A robot will cut your grass and shovel your snow

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A robot will cut your grass and shovel your snow

November 23, 2016 -

Credit: Kobi

Credit: Kobi

Credit: Kobi

There are abundant reasons for Thanksgiving in today’s news if you look hard enough.

Some stories are obvious: The stock market is headlining the morning papers because it closed yesterday above 19,000 for the first time in history. CNN reports that a mammoth oil field discovery in West Texas is the largest in the US. And The New York Times tells us that dementia rates are dropping in America even as our population continues to age.

Other stories are more obscure: A robot has been devised that will cut your grass and shovel your snow. The Washington Post reports that 47 percent of the world now uses the Internet (that’s good news for Internet-based ministries like ours). According to the BBC, motorcycle taxi drivers in Tanzania, often criticized for risking the lives of their riders, are now being trained to provide medical services.

Here’s my point: if we have an attitude of gratitude, we can always find reasons for thanksgiving. Why is such an attitude so important?

This week we’re exploring reasons why God calls his children to “give thanks in all circumstances” (1 Thessalonians 5:18). Yesterday, we noted that giving thanks to our Father positions us as creatures before our Creator, teaching us the humility that admits our need of God and seeks his grace through faith (Ephesians 2:8–9).

Today, let’s focus on another aspect of thanksgiving: its capacity for building our faith.

My family is especially grateful today for the gift of life. Our oldest son and his wife gave birth this week to a son. Janet and I are celebrating another grandchild and the manifold blessings of our Lord. As Carl Sandburg noted, “A baby is God’s opinion that the world should go on.” If our Father can create the miracle of life, what can he not do?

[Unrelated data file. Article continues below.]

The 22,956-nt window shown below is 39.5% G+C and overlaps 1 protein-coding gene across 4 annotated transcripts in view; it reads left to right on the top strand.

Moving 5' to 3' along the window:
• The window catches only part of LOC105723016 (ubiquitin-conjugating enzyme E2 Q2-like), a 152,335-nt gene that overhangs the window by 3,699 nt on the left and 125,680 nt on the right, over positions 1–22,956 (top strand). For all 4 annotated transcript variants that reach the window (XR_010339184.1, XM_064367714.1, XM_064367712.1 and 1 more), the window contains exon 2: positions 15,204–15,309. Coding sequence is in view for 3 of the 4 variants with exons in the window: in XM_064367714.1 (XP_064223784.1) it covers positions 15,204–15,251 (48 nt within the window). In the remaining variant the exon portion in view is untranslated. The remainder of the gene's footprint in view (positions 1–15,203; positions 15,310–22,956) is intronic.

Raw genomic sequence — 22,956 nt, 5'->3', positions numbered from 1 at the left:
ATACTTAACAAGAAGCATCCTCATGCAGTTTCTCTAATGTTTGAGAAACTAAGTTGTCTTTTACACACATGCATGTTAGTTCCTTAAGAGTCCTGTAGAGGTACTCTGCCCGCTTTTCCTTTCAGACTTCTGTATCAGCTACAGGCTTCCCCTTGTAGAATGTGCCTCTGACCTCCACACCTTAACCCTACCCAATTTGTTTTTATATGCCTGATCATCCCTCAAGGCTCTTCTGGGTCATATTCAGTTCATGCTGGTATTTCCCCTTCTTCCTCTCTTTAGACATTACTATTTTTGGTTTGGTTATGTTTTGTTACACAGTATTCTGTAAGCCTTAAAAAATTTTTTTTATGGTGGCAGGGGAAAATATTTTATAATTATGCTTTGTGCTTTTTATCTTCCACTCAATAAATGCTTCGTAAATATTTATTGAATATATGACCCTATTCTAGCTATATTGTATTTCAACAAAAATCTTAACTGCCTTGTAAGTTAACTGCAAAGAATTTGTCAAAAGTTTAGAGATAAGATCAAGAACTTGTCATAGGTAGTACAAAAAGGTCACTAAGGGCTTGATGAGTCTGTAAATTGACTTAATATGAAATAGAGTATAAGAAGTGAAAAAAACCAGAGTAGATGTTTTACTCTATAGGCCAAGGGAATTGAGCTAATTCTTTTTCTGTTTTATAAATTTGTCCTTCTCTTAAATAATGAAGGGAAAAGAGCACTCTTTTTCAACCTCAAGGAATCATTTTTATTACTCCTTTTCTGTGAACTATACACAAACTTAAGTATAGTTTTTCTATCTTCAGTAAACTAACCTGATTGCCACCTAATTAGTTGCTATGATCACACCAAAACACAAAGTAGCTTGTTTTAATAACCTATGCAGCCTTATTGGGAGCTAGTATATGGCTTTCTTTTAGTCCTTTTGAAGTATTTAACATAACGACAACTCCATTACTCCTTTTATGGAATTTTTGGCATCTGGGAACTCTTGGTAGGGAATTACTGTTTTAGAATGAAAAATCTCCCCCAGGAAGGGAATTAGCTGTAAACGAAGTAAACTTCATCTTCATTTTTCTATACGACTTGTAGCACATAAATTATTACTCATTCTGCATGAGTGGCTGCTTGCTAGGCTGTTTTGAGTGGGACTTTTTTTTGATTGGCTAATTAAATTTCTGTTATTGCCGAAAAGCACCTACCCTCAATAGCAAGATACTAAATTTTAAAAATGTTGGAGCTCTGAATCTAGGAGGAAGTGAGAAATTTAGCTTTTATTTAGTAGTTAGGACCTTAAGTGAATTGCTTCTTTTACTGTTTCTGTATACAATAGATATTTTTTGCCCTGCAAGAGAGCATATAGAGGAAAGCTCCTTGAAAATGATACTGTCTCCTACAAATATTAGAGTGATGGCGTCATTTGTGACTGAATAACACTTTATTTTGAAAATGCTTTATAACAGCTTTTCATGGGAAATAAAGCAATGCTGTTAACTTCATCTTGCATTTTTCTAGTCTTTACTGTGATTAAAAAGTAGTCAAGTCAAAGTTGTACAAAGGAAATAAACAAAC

When we take time to reflect on all God has done for us, we are moved with gratitude for what he did in the past, but we are also encouraged to trust him for what we need in the present and the future. Our Lord is “the same yesterday and today and forever” (Hebrews 13:8). Anything he did on Tuesday he can do on Wednesday and Thursday.

Our culture bases happiness on happenings and confuses success with significance. But God knows that abundant living is not dependent on anything as fleeting as today’s circumstances. He invites us to enter his gates of worship and provision with thanksgiving (Psalm 100:4), knowing that gratitude is the gateway to faith that receives our Father’s best for our lives.

What makes thanksgiving difficult for you today? What challenges are competing with gratitude? Remember a time in the past when God met needs like yours, whether it was forgiving sin, healing pain, restoring relationships, or working in another transforming way. Look to Scripture, human history, or your personal experiences for examples of such grace. Now claim the fact that all God has done, he can still do. Give thanks for his past favor and claim his provision for your present needs (Philippians 4:19).

Ralph Waldo Emerson testified, “All I have seen teaches me to trust the Creator for all I have not seen.” Do you agree?

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